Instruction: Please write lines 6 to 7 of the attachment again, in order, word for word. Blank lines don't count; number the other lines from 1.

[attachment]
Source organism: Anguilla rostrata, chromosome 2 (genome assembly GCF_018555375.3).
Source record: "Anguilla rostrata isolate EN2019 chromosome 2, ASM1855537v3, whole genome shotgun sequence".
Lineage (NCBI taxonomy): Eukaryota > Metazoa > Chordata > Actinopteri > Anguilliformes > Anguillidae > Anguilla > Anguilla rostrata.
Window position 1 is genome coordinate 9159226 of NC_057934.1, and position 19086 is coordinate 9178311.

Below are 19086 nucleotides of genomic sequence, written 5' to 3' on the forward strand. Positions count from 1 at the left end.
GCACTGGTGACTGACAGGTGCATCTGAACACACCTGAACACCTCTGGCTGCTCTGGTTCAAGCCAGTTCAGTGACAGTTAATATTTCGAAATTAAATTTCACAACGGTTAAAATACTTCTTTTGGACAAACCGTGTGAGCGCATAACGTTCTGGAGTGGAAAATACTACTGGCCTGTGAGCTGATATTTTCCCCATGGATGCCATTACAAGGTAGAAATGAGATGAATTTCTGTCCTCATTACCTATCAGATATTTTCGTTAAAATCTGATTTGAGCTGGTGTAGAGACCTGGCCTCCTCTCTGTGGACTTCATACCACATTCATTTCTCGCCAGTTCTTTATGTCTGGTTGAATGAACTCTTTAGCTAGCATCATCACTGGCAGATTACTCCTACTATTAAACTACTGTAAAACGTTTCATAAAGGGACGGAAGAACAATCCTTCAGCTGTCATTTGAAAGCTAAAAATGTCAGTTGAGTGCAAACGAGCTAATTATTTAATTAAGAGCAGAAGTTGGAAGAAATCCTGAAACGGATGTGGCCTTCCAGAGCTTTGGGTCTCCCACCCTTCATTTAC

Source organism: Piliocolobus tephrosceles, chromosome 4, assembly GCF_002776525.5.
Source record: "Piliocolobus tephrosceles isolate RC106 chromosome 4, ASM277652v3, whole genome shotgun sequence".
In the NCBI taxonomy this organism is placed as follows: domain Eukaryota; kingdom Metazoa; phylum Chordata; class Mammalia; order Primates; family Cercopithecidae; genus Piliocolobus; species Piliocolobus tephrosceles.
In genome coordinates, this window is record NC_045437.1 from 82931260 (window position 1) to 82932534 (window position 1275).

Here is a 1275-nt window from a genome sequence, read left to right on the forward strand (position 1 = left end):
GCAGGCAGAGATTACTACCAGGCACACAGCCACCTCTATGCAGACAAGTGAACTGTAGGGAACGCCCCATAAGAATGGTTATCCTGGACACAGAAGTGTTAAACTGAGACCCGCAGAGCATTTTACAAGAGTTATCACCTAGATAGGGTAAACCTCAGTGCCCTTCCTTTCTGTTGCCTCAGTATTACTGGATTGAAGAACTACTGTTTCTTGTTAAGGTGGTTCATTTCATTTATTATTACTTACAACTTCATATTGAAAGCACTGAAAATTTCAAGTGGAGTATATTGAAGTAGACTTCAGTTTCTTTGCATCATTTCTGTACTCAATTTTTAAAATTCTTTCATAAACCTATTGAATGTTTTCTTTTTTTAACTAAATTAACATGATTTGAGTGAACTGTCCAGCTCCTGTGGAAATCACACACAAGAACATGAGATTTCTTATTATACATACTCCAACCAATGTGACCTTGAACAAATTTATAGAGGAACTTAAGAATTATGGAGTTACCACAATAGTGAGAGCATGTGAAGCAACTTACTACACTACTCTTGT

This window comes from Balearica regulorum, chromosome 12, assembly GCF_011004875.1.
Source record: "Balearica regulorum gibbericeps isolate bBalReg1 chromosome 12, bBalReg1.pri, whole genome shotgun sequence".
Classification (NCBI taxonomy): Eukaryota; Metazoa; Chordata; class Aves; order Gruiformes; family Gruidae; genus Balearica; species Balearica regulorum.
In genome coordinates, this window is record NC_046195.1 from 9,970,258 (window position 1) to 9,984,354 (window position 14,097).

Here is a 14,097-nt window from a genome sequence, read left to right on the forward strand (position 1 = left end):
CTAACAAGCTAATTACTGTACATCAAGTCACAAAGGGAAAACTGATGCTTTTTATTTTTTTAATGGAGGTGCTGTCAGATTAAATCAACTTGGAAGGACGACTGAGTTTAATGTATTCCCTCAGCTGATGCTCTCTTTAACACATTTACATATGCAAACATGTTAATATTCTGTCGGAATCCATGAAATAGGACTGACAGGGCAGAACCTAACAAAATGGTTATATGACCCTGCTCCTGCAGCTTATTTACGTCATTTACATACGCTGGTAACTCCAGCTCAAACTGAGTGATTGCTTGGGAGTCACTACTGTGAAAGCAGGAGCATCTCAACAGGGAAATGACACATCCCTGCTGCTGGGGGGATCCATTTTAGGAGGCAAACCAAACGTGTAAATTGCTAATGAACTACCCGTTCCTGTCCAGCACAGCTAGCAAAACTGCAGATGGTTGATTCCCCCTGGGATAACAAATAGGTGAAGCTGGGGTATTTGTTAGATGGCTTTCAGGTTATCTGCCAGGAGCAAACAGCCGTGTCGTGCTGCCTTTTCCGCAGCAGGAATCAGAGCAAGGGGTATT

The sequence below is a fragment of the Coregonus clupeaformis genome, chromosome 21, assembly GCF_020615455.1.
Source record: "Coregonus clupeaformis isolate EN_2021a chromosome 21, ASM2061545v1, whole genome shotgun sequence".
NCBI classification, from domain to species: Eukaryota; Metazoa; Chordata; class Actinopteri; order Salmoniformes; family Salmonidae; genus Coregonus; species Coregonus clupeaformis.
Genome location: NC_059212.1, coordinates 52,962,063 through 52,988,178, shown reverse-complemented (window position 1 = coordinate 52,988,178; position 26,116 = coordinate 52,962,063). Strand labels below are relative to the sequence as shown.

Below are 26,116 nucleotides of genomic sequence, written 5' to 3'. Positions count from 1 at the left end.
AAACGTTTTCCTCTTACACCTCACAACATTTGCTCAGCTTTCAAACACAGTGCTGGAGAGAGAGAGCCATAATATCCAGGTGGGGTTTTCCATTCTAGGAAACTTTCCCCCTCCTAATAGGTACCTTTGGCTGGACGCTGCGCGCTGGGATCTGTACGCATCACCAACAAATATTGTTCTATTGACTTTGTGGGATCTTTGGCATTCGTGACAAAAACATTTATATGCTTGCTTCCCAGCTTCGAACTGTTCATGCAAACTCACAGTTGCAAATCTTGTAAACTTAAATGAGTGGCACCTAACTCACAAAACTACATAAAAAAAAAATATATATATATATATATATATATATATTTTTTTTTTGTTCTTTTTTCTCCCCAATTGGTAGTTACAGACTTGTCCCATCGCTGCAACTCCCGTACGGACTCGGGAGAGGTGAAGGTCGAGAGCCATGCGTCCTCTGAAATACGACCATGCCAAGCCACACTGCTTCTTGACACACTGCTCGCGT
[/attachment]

GCACTGGTGACTGACAGGTGCATCTGAACACACCTGAACACCTCTGGCTGCTCTGGTTCAAGCCAGTTCAGTGACAGTTAATATTTCGAAATTAAATTTCACAACGGTTAAAATACTTCTTTTGGACAAACCGTGTGAGCGCATAACGTTCTGGAGTGGAAAATACTACTGGCCTGTGAGCTGATATTTTCCCCATGGATGCCATTACAAGGTAGAAATGAGATGAATTTCTGTCCTCATTACCTATCAGATATTTTCGTTAAAATCTGATTTGAGCTGGTGTAGAGACCTGGCCTCCTCTCTGTGGACTTCATACCACATTCATTTCTCGCCAGTTCTTTATGTCTGGTTGAATGAACTCTTTAGCTAGCATCATCACTGGCAGATTACTCCTACTATTAAACTACTGTAAAACGTTTCATAAAGGGACGGAAGAACAATCCTTCAGCTGTCATTTGAAAGCTAAAAATGTCAGTTGAGTGCAAACGAGCTAATTATTTAATTAAGAGCAGAAGTTGGAAGAAATCCTGAAACGGATGTGGCCTTCCAGAGCTTTGGGTCTCCCACCCTTCATTTAC

Source organism: Piliocolobus tephrosceles, chromosome 4, assembly GCF_002776525.5.